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UW Alumnus Pete Simpson Jr. Wins Obie Award

May 25, 2017
man holding award
UW alumnus Pete Simpson Jr. is the recipient of an Obie Award for Sustained Excellence in Performance, co-presented by the Village Voice and the American Theatre Wing. (Pete Simpson Jr. Photo)

University of Wyoming alumnus Pete Simpson Jr. is the recipient of an Obie Award for Sustained Excellence in Performance, co-presented by the Village Voice and the American Theatre Wing. He received the award May 22 at the 62nd Annual Obie Awards in New York City.

Grandson of former Wyoming Gov. Milward Simpson -- and a son of Peter Koi and Lynne Simpson, who started their own theatrical company, Spontaneous Theatre Productions, in the early 1970s -- Simpson began his performance career by participating in the Casper Troopers Drum and Bugle Corps as a drummer for eight years.

During his time at the UW Department of Theatre and Dance, Simpson was a veteran of the UW stage, appearing in such productions as “Romeo and Juliet,” “West Side Story,” “Boys Next Door” and “Eleven Zulu.” He returned to UW in 2010 as a guest artist to take on the titular role in “Hamlet,” opposite his father, who played the ghost of Hamlet’s father.

The Obie Awards were created in 1955 by Jerry Tallmer of the Village Voice to salute excellence in off-Broadway and off-off-Broadway theater. Since its inception, the Obies have been purposely structured with informal categories to recognize persons and productions worthy of distinction in each theater season.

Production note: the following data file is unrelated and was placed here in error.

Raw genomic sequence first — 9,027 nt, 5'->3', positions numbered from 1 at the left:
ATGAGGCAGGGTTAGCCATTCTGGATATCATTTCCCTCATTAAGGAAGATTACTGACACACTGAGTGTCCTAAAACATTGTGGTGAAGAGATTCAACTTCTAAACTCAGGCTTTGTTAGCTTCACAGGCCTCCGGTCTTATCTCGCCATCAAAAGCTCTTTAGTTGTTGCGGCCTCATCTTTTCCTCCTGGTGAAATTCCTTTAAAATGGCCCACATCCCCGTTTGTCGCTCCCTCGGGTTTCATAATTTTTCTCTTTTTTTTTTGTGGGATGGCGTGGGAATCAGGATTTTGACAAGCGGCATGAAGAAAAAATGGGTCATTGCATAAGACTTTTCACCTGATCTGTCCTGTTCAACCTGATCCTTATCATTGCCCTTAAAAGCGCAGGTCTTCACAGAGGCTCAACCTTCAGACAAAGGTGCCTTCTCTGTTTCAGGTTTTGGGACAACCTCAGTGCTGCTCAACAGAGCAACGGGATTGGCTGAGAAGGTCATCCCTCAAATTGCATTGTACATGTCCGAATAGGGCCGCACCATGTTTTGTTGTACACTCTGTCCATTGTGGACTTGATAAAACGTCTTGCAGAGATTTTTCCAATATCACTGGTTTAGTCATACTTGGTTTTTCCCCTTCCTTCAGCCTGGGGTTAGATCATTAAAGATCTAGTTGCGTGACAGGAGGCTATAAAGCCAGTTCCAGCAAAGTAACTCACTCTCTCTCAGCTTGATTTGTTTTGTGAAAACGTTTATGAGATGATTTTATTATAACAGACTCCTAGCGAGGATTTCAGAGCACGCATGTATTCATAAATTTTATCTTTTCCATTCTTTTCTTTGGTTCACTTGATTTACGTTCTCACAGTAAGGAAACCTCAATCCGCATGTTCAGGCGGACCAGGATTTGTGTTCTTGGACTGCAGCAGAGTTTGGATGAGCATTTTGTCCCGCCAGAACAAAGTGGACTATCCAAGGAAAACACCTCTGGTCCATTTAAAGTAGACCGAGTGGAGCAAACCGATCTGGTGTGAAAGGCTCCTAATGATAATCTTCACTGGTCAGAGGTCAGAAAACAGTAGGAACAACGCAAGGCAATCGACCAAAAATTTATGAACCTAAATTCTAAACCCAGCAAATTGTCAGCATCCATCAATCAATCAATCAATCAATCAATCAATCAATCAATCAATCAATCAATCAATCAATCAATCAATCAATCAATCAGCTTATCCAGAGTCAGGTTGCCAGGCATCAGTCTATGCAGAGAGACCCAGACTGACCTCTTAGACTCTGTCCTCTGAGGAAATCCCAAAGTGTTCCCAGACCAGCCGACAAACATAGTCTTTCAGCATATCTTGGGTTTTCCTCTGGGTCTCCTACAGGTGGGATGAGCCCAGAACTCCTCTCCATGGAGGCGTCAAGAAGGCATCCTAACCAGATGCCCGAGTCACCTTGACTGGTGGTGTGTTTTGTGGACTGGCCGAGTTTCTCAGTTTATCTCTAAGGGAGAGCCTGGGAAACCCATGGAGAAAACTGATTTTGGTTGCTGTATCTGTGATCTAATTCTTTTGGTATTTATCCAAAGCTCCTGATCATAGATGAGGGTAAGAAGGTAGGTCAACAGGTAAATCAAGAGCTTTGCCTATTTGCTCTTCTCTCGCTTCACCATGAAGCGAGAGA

After completing a degree in English and theater at UW, Simpson earned a Master of Fine Arts in acting from the Denver Center Theatre Company’s National Theatre Conservatory in 1996. After graduation, Simpson was hired in the Blue Man Group, an avant-garde-based ensemble that has grown to become a national and international sensation since its New York debut in 1991.

Simpson has performed, trained, directed or organized for Blue Man Group productions in Boston, New York, Chicago, Amsterdam and the German companies in Oberhausen, Berlin and Stuttgart. He has appeared with Blue Man on several television programs at home and abroad, and has toured with the company internationally with such artists as David Bowie, Moby and Alicia Keyes.

Simpson is a veteran theater performer on both the New York and regional theater scenes. He has worked with other “downtown” theater artists, performing in such roles as Francis Parkman in Richard Maxwell’s “Cowboys and Indians”; Tommy Tuttle in Richard Foreman’s European tour of “Paradise Hotel”; and Ned Ludd in the Wooster Group’s production of “North Atlantic,” opposite actor Willem Dafoe.

More recently, Simpson has appeared in Young Jean Lee’s “Straight White Men” and Julia Jarcho’s “Grimly Handsome” and “The Terrifying.” He also has appeared in several productions with the Denver Center Theatre Company and the Williamstown Theatre Festival. Simpson also has appeared on television in “Law & Order” and “Conan O’Brien” and, this spring, starred as President Lincoln in “Lincoln in the Bardo,” the New York Times’ virtual reality film based on George Saunders’ novel of the same name.

He is married to Israeli-American costume designer, Naama Greenfield-Simpson, who is the daughter of notable Israeli painter Yitzhak Greenfield. The Simpsons have two children.

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